She says the corporate restructuring will make it cheaper for Kinder Morgan to borrow money. That’s money Kinder Morgan can use to buy a precious commodity: other pipeline companies.

“We were caught short in terms of our transportation infrastructure for energy,” says Bob McNally, president of the Rapidan Group. He says the U.S. oil and gas boom changed everything – both the scale of the boom and where it’s happening.

“The parts of the country where we’re increasing production of oil and gas are not areas where we produced oil and gas before,” he says.

Think of all that natural gas in Pennsylvania, West Virginia and Ohio. Think of the Bakken Shale in North Dakota and Montana.

Paul Sullivan, an energy security expert at Georgetown University and the National Defense University, says there aren’t enough pipelines to move it all.

“I think the proof that there is need for more is the amount of oil that is moving by rail,” he says, adding that so much oil is moving by rail that corn and other agricultural goods are getting squeezed out. Plus, derailments have a devastating effect.

“Moving oil by rail is more expensive and it’s also less safe,” Sullivan says.

Which is why companies like Kinder Morgan want to lay the groundwork for more pipelines.

It's Amazon vs. Disney in a new pricing dispute

Marketplace - American Public Media - Mon, 2014-08-11 13:16

There’s a new front in Amazon’s battle with its vendors. Because of a reported pricing dispute,  some of Disney's DVDs and Blue-rays are no longer available for pre-order on Amazon.com. Book publisher Hachette is in a similar position. Its spat with the e-commerce site has become highly public, with each company publishing scathing letters about the other side. (Amazon's here, Hachette's here, and a group of 900 authors supporting Hachette here).

If this were a Disney movie, some would cast Amazon as the bad guy, like the evil fairy Maleficent (OK, she's  less evil this time around, but still). Others would say it’s a Captain America-esque hero, fighting for lower prices for consumers.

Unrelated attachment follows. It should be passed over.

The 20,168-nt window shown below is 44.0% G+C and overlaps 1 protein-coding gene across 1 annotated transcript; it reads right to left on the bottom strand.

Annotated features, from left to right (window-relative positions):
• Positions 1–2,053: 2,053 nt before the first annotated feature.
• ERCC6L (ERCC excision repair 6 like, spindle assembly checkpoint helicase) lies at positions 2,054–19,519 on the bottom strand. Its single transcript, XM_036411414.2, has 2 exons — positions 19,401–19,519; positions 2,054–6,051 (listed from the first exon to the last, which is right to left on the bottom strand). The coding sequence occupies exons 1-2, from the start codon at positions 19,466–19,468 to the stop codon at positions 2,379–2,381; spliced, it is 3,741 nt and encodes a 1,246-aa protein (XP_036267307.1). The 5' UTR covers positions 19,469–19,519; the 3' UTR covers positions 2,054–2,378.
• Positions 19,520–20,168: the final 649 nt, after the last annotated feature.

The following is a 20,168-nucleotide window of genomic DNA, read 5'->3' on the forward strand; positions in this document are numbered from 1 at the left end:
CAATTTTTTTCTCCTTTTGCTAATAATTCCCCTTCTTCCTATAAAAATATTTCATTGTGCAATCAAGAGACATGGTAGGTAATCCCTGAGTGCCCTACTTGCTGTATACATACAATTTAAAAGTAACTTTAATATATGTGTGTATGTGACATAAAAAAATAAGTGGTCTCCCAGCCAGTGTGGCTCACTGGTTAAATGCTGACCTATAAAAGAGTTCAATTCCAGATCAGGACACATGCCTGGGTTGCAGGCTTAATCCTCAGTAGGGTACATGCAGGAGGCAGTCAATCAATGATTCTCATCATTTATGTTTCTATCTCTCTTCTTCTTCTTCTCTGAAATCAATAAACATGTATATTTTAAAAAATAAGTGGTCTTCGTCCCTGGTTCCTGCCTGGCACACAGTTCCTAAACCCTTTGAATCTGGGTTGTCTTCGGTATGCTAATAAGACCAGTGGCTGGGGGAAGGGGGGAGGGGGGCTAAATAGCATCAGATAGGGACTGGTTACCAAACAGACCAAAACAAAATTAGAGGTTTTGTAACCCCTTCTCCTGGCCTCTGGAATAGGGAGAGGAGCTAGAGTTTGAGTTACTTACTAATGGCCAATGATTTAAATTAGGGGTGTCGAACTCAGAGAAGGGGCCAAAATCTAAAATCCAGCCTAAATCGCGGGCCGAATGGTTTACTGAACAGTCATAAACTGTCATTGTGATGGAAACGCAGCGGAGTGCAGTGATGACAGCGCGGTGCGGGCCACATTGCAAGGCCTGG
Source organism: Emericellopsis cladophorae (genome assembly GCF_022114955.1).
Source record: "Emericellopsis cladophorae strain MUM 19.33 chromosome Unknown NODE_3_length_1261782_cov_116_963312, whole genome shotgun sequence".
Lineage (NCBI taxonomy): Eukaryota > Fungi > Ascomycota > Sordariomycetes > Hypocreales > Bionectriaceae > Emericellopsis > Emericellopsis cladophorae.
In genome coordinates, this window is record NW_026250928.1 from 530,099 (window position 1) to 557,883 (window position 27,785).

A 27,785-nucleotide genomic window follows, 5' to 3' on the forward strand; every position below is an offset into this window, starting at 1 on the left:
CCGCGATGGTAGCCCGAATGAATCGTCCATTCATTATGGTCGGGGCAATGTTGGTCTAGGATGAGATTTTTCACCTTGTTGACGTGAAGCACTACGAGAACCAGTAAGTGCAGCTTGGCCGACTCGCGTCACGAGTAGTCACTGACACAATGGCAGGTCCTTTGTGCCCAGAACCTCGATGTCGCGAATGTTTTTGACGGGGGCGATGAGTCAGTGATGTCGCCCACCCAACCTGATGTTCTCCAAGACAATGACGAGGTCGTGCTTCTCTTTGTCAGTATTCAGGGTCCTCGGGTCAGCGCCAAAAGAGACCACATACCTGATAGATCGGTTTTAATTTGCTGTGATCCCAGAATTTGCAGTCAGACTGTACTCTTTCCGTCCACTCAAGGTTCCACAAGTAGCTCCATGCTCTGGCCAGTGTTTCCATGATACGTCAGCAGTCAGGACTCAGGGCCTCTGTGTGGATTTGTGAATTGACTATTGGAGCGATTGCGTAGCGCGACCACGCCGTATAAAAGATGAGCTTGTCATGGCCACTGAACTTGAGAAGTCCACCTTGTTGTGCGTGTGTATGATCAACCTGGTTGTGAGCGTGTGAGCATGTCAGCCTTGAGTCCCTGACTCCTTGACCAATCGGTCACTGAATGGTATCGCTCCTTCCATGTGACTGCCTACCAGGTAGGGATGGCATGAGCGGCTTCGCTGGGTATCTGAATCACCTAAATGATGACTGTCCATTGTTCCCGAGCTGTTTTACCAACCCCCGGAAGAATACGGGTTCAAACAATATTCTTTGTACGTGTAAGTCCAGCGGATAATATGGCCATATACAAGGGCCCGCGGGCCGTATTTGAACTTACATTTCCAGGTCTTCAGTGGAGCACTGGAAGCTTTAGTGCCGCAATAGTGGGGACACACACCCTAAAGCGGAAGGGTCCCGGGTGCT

Physical discs of both new Disney films are currently unavailable for pre-order on Amazon, though they are available for pre-purchase through the company's instant video service.

But, says Ed Brodow, the author of Negotiation Boot Camp, Amazon’s tactics aren’t good or bad –  they’re business. Amazon, like all companies its size, is flexing its muscle to get the best deals possible.

“That’s what people do in negotiation all the time, they use their leverage,” says Brodow. “Amazon has a tremendous amount of leverage.”

Wal-Mart employs similar muscle, says Michael Pachter with Wedbush Securities.

“Wal-Mart pays as low a price as anybody wholesale for any product that it sells, and it’s able to do so by exercising  its market muscle,” he says. “Amazon is trying very hard to be Wal-Mart-like.”

Pre-orders are important for Disney because it will impact their first-day sales rankings, but Pachter doubts customers will miss the option much.

Not everyone agrees.

Amazon’s aggressive tactics risk its reputation with its customers, says Michael Norris, an independent publishing and media consultant.

“It’s really remarkable to me that a company that claims to be very consumer-centric finds absolutely nothing wrong with inconveniencing millions of consumers,” he adds.